Fork in the Road

Hello my old friend. I used to come to you to bitch about first dates gone wrong, and make fun of my mother. I feel like I’ve been neglecting you now that I haven’t had a first date in almost three years, and my mother now lives about 3,000 miles too far away to make fun of on a regular basis.

In any case, I’ve found myself in a situation in which I’m in-between striving for ordinary, and purchasing a one way plane ticket to somewhere… anywhere I’ve never been before, and figuring the rest out from there.  In short, the situation is called unemployment.  I’ve gotten laid off, yet again… a result of working for a start-up that got bought out shortly after I began my employment.  I didn’t cry when I found out.  I was somewhat expecting the call when I heard we were getting acquired.  (I’m lying.  I definitely cried… but only for like 3.5 minutes, which I think is basically considered not crying).

IS IT A SIGN???  IT’S A SIGN!  I’m destined for bigger things!  The past 3 years since I moved out to California have been tumultuous, career-wise.  Although, with every closed-door, a new one presented itself very quickly.  Sometimes it presented itself before I was even really ready to walk through it (that’s the cheesiest thing I’ve ever typed).  For the first time in my career, I have found myself a full week without a job or even a lead.  WHAT.IS.GOING.ON?  HELLO?!  I’ve applied to every medical sales and sales management position on this side of the Mississippi (well, mostly ones in California), as well as signed up for websites that cast extras for TV and film… you know to pass the time while I look for a real job.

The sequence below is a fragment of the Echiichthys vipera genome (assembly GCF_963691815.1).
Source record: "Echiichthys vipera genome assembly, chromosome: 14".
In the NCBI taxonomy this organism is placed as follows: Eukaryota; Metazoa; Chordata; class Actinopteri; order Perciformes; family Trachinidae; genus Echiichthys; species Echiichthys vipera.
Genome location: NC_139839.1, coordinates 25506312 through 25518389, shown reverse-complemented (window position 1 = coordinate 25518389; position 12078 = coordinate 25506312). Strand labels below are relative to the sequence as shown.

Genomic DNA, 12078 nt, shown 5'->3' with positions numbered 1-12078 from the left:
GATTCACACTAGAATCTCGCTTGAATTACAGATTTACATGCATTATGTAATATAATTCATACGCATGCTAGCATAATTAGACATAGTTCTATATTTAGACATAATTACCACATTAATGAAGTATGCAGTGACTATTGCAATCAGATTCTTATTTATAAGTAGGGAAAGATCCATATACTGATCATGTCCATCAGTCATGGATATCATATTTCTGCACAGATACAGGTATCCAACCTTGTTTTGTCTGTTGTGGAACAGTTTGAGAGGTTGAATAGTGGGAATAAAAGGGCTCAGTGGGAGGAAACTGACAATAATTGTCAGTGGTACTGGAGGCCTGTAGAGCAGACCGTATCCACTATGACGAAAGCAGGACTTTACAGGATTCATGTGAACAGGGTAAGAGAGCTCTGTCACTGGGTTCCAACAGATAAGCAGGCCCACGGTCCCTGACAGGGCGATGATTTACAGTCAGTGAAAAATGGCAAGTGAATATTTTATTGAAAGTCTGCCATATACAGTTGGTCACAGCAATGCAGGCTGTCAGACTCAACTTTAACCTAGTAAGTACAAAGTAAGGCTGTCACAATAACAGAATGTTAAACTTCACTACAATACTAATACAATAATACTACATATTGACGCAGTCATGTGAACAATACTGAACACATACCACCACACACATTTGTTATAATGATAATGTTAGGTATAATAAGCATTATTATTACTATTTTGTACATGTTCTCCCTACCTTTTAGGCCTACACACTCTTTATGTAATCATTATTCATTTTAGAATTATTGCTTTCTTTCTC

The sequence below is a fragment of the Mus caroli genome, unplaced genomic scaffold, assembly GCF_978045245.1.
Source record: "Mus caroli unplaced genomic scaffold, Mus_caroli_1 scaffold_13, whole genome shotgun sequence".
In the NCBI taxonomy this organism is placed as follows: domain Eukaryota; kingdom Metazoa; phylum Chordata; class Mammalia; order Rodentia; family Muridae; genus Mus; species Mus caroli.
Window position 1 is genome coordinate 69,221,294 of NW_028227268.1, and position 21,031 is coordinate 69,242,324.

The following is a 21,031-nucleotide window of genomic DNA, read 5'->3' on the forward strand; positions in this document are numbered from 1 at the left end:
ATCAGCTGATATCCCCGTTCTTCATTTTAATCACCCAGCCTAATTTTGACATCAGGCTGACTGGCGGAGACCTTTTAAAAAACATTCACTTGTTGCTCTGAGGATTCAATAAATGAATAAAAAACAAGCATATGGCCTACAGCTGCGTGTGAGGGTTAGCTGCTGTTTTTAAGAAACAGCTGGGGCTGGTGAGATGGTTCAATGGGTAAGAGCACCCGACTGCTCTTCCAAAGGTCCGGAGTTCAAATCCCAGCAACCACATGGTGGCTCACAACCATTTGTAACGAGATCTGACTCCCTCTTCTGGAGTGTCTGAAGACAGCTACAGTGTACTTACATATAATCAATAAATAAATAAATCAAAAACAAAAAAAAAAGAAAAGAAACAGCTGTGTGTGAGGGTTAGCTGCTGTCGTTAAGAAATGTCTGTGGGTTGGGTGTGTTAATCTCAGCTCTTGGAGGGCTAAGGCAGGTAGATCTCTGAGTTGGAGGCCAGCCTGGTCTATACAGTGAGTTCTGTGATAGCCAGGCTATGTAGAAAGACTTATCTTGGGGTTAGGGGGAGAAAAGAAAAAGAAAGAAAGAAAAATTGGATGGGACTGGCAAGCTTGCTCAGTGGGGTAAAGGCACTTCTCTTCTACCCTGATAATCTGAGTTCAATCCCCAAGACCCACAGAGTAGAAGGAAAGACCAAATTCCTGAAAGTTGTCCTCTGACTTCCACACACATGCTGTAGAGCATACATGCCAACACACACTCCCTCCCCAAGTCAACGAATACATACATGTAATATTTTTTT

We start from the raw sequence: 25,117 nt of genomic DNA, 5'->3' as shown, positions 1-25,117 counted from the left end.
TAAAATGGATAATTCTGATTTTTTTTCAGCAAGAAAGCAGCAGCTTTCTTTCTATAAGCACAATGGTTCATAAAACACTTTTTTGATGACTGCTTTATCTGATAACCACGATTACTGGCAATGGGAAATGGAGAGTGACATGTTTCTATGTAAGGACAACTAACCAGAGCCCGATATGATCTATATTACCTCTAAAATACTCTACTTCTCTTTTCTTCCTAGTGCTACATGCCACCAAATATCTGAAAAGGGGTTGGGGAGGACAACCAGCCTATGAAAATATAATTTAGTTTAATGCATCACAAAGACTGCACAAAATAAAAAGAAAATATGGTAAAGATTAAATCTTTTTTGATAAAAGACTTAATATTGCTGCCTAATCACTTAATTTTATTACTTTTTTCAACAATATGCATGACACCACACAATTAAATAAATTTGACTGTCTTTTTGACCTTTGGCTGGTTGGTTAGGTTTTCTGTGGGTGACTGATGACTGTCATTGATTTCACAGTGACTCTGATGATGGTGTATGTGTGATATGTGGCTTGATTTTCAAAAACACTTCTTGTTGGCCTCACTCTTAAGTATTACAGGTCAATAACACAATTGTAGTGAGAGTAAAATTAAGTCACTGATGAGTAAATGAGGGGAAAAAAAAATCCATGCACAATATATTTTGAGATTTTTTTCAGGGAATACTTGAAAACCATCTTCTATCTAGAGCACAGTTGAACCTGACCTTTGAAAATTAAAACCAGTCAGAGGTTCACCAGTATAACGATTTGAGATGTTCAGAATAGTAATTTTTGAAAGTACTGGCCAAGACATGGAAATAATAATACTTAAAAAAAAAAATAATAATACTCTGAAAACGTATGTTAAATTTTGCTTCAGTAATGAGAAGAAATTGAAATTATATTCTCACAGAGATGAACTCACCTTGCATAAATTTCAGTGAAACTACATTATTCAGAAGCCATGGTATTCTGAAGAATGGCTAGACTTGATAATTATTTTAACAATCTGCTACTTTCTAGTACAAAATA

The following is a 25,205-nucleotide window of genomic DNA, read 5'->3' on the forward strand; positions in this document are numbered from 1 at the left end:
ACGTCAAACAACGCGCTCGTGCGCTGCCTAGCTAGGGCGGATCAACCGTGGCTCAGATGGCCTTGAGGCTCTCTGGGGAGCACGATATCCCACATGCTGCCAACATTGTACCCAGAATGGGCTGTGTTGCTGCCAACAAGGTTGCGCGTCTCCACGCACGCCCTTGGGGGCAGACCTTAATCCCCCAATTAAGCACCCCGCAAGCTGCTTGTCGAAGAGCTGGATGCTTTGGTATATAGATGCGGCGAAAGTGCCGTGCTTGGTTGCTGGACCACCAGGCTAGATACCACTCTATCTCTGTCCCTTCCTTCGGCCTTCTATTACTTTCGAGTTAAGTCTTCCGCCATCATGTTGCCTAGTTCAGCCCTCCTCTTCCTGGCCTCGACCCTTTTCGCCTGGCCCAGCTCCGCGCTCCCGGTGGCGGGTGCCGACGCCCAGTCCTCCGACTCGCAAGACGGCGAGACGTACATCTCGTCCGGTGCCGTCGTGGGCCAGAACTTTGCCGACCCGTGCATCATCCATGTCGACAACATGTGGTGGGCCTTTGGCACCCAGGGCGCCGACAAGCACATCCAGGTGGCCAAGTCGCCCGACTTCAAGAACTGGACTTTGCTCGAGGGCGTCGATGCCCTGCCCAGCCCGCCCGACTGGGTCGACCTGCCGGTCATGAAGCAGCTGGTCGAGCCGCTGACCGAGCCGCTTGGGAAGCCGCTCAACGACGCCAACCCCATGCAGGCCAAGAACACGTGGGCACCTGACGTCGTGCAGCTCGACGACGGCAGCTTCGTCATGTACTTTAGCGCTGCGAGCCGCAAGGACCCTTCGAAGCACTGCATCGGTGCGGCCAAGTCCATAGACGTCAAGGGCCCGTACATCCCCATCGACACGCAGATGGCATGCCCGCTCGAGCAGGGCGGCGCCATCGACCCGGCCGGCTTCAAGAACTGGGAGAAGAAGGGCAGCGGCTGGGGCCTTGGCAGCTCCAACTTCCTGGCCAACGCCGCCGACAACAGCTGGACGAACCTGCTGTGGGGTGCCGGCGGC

Expecting to be bombarded with emails and phone calls after day one of getting out my professional resume and my adorable self-taken head-shot (ok, it was a selfie),  I was sadly wrong, and baffled.  No one wants me.  I feel alone.  I feel lost.  Not in the sad, actual lonely, lost way.  Just in the confused, anxious, bored, what-do-I-do-now way (hey there…wine).

I’ve said countless times that next time I find myself unemployed, I will not jump straight to the next job again.  I’ve vowed to take an international trip, maybe back to somewhere in Africa, work my way around the world, and then come back and figure out my next move.  But when unemployment actually happens, I get this feeling… I don’t know what to call it… hmmm…panic?  Logically, I know I’ll find a new job eventually, but the thought of my severance running out in a month (tick, tick, tick… 3 weeks), and no direct deposits entering my bank account for the foreseeable future, just straight rubs me the wrong way. Seems wrong. Is taking off and gallivanting the world really the best move?

Also, I’m an introvert. “WHAT?!?  STFU COURTNEY YOU ARE NOT AN INTROVERT.”  Yes I freakin’ am.  I’m slightly terrified to travel alone for an extended period of time.  I’m not scared of the unknown, or finding my way around, or flying by myself.  I’m scared of having no one to talk to because I’m sometimes bad at entering into social situations I’m not familiar with by myself.  If I have someone with me that I know, it completely changes my dynamic and my attitude, which is why some of you may not believe that I’m actually, deep down, an introvert.  You’ve never seen me in an uncomfortable situation by myself.  It’s weird, it’s strange, and I don’t like it.  And I’m being very open with all you random people right now for some unknown reason.  Probably because I’m unemployed, bored, and have nothing else to do but open my emotions to the world-wide interwebs.